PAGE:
MCC's Economic and Workforce Development: Annual Impact Report, September 2013 - January 2015

The ROCHESTER AREA SKILL NEEDS ASSESSMENT AND BUSINESS CLIMATE SURVEY, MAY 2014, came out of the EDIWS initiative, in partnership with the Center for Governmental Research and the Rochester Business Journal, to gather current area labor market information. The data collected informs training program design, grant strategies, identifies skills gaps and helps prospective students plan for their future. Respondents to the survey totaled 400 across the industry and local employment size spectrum. The questions asked covered the workforce skills needs and general questions about the business EDIWS has developed a communication “channel,” or MCC BUSINESS AND INDUSTRY DATABASE, with the area business community. This “connection” is both proactive and systemic. We use it to recruit new business partners and inform current allies. The database includes approximately 3,400 area businesses. All have “opted-in” and have access to MCC targeted information, grants, credit and noncredit industry related training opportunities, and advisory board/focus group service. We keep them informed, they give us their feedback. They fill out the surveys. We respond to the findings as possible. Join the database today at: . climate. For the complete 2014 survey visit .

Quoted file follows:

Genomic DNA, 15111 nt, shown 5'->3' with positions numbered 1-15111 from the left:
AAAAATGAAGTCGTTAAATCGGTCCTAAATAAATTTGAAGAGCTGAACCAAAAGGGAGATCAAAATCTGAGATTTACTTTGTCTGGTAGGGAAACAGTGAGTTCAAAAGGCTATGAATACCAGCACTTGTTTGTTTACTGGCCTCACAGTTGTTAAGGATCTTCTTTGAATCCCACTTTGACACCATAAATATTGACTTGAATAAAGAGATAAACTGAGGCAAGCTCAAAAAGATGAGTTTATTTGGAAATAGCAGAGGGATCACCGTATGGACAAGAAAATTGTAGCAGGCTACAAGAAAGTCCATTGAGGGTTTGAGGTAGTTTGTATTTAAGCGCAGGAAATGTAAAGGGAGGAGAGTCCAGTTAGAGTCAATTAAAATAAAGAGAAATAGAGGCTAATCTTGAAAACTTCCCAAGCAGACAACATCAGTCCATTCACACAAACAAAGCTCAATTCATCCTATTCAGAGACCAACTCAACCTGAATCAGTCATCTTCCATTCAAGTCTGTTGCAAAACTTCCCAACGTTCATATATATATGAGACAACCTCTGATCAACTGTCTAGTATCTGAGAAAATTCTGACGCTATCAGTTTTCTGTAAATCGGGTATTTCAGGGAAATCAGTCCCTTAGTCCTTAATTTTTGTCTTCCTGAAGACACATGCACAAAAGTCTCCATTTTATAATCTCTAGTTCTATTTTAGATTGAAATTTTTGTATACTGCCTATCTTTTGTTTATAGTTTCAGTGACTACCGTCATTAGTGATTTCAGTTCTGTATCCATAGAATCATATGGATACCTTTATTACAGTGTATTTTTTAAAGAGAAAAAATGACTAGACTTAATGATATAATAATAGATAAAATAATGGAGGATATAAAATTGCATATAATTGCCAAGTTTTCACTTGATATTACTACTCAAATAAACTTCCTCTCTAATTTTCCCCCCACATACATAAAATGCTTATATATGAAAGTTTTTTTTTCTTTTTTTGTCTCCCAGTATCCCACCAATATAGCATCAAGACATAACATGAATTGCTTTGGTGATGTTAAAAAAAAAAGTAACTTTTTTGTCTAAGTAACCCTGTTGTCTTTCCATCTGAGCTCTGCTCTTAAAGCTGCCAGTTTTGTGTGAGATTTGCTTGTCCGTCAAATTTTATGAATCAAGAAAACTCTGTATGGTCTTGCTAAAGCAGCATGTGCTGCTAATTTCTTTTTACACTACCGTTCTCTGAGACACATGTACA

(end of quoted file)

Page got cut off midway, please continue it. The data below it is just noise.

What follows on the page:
Ongoing projects led by the EDIWS Vice President’s Office that support the efforts of the entire College, include: The increased awareness, both locally and nationally, of a growing skills gap within industry for occupations requiring less than a bachelor’s degree, but more than a high school diploma – the so-called middle-skills gap – has become a dominant theme in conversations within the business community, among public leaders and within the workforce development community of practice. In response Monroe Community College embarked on an ambitious data project to quantify and estimate the likely middle-skills gaps across five key workforce clusters within the Finger Lakes regional economy. The report, MEASURING MIDDLE-SKILLS MCC PROGRAM BASED ECONOMIC IMPACT ANALYSIS, January 2015 - This report describes the economic impact attributable to twelve different educational programs offered by Monroe Community College. “Economic impact” describes the full range of economic effects that can be directly attributed to each of the academic programs in terms of the increased wages for graduates, the increased productivity for employers, and the increased earnings for other workers who either get jobs or are enabled to be more productive due to the contributions of MCC graduates. Visit to read the complete report. OCCUPATIONAL GAPS WITHIN THE FINGER LAKES REGIONAL ECONOMY, is available at .

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